Scientists Discover The Power of Steve
Scientists discover the power of Steve
By ANNA DAVISON
NEWS-PRESS STAFF WRITER
Steves around the country are taking a stand -- to keep "creationist
pseudoscience" out of science classes in public schools.
More than 200 Stevens, Stephens, Stefans and Stephanies with impressive
academic credentials -- including three UCSB faculty members -- have signed
a pro-evolution declaration.
Why only Steves?
This list is meant to poke fun at creationists and their tallies of
Organizers recruited only Steves for their campaign, but within a few weeks,
there were 220 of them registered on the "Steve-O-Meter."
They say that makes a mockery of a few hundred pro-creation Bills, Duanes,
Janes and so forth.
"Creationists seem to be very fond of assembling lists of scientists who
doubt evolution, doubt Darwinism. It's very misleading for the public," said
Eugenie Scott, executive director of the National Center for Science
Education (NCSE), an organization that defends the teaching of evolution in
public schools. "I talk to teachers all over the state and the country who
are afraid to teach evolution or who don't want to teach evolution."
The to-teach-or-not-to-teach debate heated up in 1999, when the Kansas Board
of Education voted to scratch evolution from the state's standardized
testing, allowing individual school districts to stop teaching evolution or
to introduce creationism. That decision was reversed in 2001 after three
members of the board were voted out of office.
Ms. Scott is hoping her band of pro-evolution Steves will help ensure that
students get taught evolution and that creationism is kept out of science
Creationism, in this context, is the belief that God, or a supreme being,
created the world in the last few thousand years and that he also created
all life on earth as it exists today.
Ms. Scott called on Steves, not Sues or Sams, as a tribute to the late
zoologist and geologist Stephen Jay Gould -- an NCSE supporter and "perhaps
the most famous Steve in evolutionary biology."
"This is a good-natured way of making a point," said Stephen J. DeCanio, a
professor of economics at UCSB, who says evolutionary models can explain
many economic phenomena.
Dr. DeCanio's name appears on the "Project Steve" T-shirt, along with two
other UCSB Steves: zoology professor Stephen I. Rothstein and Steve Gaines,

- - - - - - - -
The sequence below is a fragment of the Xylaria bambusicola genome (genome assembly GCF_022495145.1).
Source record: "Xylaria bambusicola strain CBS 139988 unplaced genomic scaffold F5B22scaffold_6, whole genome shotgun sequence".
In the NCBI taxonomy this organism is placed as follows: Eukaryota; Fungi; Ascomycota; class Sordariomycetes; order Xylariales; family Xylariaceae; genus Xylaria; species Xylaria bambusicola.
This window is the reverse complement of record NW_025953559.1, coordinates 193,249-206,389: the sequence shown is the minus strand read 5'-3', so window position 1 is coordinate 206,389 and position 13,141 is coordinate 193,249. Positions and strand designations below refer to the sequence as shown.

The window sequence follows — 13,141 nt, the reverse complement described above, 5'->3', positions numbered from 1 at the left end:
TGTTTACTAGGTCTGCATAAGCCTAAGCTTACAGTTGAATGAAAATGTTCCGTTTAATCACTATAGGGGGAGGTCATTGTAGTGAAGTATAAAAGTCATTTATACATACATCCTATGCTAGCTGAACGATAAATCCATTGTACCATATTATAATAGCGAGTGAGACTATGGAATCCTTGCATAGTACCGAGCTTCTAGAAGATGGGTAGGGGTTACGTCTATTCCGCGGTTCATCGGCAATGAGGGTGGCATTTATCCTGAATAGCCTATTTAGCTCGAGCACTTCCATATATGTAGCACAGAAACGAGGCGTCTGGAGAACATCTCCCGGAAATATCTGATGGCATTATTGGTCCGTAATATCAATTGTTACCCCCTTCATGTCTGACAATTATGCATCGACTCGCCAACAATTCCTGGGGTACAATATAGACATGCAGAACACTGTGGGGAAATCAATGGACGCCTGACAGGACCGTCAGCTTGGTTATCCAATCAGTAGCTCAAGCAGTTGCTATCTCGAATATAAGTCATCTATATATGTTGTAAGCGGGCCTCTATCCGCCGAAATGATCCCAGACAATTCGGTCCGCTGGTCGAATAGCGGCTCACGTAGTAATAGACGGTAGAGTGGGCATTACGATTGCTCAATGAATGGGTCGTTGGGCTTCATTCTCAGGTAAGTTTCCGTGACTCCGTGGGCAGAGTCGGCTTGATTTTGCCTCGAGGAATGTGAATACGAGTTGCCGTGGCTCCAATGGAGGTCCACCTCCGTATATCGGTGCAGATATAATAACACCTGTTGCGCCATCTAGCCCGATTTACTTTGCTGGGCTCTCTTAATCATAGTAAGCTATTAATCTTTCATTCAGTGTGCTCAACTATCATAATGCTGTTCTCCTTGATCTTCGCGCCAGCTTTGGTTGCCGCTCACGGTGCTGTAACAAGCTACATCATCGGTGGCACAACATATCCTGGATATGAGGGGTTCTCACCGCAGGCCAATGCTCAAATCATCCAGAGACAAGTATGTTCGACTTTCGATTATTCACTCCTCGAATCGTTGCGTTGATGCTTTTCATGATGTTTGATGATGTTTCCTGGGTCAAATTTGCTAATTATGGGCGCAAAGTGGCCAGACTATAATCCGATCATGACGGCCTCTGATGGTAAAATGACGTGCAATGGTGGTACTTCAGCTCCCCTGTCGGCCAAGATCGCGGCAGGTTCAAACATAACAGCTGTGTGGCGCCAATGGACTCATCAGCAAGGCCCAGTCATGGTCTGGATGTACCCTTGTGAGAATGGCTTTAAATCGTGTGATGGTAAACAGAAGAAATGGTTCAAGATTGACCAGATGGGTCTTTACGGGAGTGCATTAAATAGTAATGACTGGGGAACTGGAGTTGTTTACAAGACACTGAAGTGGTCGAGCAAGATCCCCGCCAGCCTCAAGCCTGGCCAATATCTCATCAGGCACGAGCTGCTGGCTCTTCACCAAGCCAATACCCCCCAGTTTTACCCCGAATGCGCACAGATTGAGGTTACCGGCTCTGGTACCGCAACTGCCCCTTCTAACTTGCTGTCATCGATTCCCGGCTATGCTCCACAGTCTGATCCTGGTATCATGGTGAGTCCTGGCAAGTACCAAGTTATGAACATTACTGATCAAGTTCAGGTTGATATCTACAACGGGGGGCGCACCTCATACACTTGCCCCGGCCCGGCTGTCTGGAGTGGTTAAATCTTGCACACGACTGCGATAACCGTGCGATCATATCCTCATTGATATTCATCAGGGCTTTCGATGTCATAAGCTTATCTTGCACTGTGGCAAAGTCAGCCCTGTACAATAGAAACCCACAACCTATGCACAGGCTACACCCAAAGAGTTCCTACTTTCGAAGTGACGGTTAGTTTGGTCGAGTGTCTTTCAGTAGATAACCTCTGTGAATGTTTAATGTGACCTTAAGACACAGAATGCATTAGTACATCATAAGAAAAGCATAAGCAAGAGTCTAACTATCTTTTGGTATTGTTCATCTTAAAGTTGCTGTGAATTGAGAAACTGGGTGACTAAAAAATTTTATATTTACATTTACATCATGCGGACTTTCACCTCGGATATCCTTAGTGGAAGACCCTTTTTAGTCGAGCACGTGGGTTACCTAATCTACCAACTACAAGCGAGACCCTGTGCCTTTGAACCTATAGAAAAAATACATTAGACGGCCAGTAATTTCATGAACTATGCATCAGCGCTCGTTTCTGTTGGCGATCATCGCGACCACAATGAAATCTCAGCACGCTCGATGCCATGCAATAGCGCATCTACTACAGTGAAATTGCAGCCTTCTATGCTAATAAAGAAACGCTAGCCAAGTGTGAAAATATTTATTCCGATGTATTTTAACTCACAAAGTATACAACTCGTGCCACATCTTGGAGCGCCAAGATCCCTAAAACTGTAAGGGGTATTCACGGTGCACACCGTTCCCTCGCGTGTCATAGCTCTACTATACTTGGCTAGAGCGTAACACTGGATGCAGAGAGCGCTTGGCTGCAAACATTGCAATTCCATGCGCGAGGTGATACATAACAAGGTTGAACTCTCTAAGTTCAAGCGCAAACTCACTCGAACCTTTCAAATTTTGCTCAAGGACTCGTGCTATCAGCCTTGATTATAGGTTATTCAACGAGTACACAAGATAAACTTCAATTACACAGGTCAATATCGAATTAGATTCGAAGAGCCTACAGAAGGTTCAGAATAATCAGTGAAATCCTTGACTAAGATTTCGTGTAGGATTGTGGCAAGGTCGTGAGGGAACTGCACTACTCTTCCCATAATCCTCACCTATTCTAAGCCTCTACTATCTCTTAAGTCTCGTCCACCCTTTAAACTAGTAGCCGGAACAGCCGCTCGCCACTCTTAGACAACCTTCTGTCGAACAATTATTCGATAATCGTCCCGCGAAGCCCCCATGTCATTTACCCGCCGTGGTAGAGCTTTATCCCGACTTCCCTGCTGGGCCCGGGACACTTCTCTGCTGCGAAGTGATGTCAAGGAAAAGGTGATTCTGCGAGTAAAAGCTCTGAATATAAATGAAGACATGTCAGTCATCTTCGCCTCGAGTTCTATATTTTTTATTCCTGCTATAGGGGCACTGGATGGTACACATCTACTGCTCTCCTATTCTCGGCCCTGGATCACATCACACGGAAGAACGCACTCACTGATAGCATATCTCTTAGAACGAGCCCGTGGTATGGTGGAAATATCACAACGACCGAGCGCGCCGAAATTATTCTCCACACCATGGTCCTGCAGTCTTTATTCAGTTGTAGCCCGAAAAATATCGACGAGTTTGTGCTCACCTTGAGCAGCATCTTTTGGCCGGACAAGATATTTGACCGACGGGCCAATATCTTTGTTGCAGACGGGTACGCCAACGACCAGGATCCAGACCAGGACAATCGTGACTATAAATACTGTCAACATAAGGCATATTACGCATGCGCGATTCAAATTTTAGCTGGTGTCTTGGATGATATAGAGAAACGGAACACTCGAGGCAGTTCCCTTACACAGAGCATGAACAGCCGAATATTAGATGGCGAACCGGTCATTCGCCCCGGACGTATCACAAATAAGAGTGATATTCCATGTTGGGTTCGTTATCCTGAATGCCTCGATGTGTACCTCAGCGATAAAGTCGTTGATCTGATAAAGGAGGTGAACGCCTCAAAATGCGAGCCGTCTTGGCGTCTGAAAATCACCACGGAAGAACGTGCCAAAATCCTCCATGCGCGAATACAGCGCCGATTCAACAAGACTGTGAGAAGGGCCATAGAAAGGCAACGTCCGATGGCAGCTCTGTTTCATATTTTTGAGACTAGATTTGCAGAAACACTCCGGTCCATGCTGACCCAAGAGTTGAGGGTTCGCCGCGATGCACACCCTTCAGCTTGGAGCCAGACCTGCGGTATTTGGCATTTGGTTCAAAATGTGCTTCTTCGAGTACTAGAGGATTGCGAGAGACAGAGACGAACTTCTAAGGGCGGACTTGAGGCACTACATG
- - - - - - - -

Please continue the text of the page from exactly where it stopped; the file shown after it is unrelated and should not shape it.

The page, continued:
director of the Marine Science Institute.
The point, Dr. DeCanio says, is that "science doesn't proceed by getting
votes or signing petitions."
"Science is done by scientists doing hard work," Ms. Scott said. "Not by
assembling lists. ... Not by 'my list of scientists is bigger than your
But to make the point, albeit lightheartedly, NCSE folks did a little
They checked census figures and found that around 1 percent of U.S.
residents are named Steve, Stephen, Stefan, Stephanie, Etienne or Esteban.
>From that, they say, it's reasonable to infer that their tally of 220
pro-evolution Steves translates into the support of about 22,000 Steve and
non-Steve scientists in this country.
Ms. Scott and the NCSE Steves worry that creationist campaigns are giving
people the idea that many scientists are moving into the pro-creation camp.
"They trying to make this case that it's a building movement," said Stephen
Baird, professor of clinical pathology at UC San Diego's School of Medicine
and leader of the "scientific gospel" band The Opossums Of Truth. Their
latest CD, "Ain't Gonna Be No Judgment Day" (the follow-up to "Hallelujah!
Evolution!") includes numbers like "Randomness is Good Enough for Me," "We
Might Have Been Dinosaurs" and "We're 99.9 Percent the Same."
Sure, there are some scientists who don't believe in evolution, Dr. Baird
says, but "they're very, very unusual."
Creationists, though, say their ideas should be given space in school
John D. Morris, president of the San Diego-based Institute for Creation
Research -- one of the groups that has put together lists of pro-creation
scientists -- recently wrote that proponents of evolution were "fighting to
maintain their total monopoly on evolution teaching and propaganda in the
"It's fun to see how readily young people intuitively accept true creation
teaching," he continued. "Somehow students know that evolution isn't true.
Even students from secular backgrounds are not silly enough to believe their
ancestors were fish."
Dr. DeCanio said: "There's a lot more evidence for evolution. ... I don't
think God was a trickster who would have covered the earth with all kinds of
Dr. Baird doesn't object to creationism being taught in public schools, just
as long as it's kept out of science classes.
"To teach that in school would be fine if you're doing it in a comparative
religion course," he said. "It's not science. It's mythology."